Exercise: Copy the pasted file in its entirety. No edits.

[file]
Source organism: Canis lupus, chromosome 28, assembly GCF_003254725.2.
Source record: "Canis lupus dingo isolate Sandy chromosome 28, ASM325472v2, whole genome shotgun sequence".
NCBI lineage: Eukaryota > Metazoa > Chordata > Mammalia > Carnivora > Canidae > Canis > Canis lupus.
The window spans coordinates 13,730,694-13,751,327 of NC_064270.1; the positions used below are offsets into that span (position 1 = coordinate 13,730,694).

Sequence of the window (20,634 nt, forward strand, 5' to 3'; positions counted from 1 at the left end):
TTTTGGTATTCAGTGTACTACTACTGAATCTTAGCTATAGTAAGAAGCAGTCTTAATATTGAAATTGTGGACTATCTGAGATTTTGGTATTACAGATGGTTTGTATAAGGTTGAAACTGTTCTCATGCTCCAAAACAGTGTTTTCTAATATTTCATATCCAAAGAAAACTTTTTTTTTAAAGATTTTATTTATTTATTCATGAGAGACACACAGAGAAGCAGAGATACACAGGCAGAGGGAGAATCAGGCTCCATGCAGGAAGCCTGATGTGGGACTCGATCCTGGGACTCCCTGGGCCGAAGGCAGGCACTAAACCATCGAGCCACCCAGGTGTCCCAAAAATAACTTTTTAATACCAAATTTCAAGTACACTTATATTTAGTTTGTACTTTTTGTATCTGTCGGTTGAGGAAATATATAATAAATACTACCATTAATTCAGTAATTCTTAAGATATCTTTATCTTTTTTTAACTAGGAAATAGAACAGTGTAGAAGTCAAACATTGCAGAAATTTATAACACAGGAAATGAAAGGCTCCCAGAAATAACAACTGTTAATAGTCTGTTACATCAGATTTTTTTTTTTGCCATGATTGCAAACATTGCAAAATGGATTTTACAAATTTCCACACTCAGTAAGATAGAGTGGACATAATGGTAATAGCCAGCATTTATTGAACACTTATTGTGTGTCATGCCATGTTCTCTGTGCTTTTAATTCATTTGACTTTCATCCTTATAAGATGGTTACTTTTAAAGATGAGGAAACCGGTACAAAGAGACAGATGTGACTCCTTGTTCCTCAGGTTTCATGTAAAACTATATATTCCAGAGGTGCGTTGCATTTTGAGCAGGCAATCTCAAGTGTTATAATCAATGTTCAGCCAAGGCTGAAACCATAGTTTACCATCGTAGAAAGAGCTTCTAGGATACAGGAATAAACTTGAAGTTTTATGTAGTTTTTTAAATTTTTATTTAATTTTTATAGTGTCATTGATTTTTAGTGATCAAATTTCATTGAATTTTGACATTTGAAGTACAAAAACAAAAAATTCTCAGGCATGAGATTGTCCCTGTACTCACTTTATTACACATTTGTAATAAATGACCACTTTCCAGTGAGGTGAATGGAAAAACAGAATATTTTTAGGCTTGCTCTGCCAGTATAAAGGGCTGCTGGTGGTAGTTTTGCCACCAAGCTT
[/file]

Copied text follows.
Source organism: Canis lupus, chromosome 28, assembly GCF_003254725.2.
Source record: "Canis lupus dingo isolate Sandy chromosome 28, ASM325472v2, whole genome shotgun sequence".
NCBI lineage: Eukaryota > Metazoa > Chordata > Mammalia > Carnivora > Canidae > Canis > Canis lupus.
The window spans coordinates 13,730,694-13,751,327 of NC_064270.1; the positions used below are offsets into that span (position 1 = coordinate 13,730,694).

Sequence of the window (20,634 nt, forward strand, 5' to 3'; positions counted from 1 at the left end):
TTTTGGTATTCAGTGTACTACTACTGAATCTTAGCTATAGTAAGAAGCAGTCTTAATATTGAAATTGTGGACTATCTGAGATTTTGGTATTACAGATGGTTTGTATAAGGTTGAAACTGTTCTCATGCTCCAAAACAGTGTTTTCTAATATTTCATATCCAAAGAAAACTTTTTTTTTAAAGATTTTATTTATTTATTCATGAGAGACACACAGAGAAGCAGAGATACACAGGCAGAGGGAGAATCAGGCTCCATGCAGGAAGCCTGATGTGGGACTCGATCCTGGGACTCCCTGGGCCGAAGGCAGGCACTAAACCATCGAGCCACCCAGGTGTCCCAAAAATAACTTTTTAATACCAAATTTCAAGTACACTTATATTTAGTTTGTACTTTTTGTATCTGTCGGTTGAGGAAATATATAATAAATACTACCATTAATTCAGTAATTCTTAAGATATCTTTATCTTTTTTTAACTAGGAAATAGAACAGTGTAGAAGTCAAACATTGCAGAAATTTATAACACAGGAAATGAAAGGCTCCCAGAAATAACAACTGTTAATAGTCTGTTACATCAGATTTTTTTTTTTGCCATGATTGCAAACATTGCAAAATGGATTTTACAAATTTCCACACTCAGTAAGATAGAGTGGACATAATGGTAATAGCCAGCATTTATTGAACACTTATTGTGTGTCATGCCATGTTCTCTGTGCTTTTAATTCATTTGACTTTCATCCTTATAAGATGGTTACTTTTAAAGATGAGGAAACCGGTACAAAGAGACAGATGTGACTCCTTGTTCCTCAGGTTTCATGTAAAACTATATATTCCAGAGGTGCGTTGCATTTTGAGCAGGCAATCTCAAGTGTTATAATCAATGTTCAGCCAAGGCTGAAACCATAGTTTACCATCGTAGAAAGAGCTTCTAGGATACAGGAATAAACTTGAAGTTTTATGTAGTTTTTTAAATTTTTATTTAATTTTTATAGTGTCATTGATTTTTAGTGATCAAATTTCATTGAATTTTGACATTTGAAGTACAAAAACAAAAAATTCTCAGGCATGAGATTGTCCCTGTACTCACTTTATTACACATTTGTAATAAATGACCACTTTCCAGTGAGGTGAATGGAAAAACAGAATATTTTTAGGCTTGCTCTGCCAGTATAAAGGGCTGCTGGTGGTAGTTTTGCCACCAAGCTT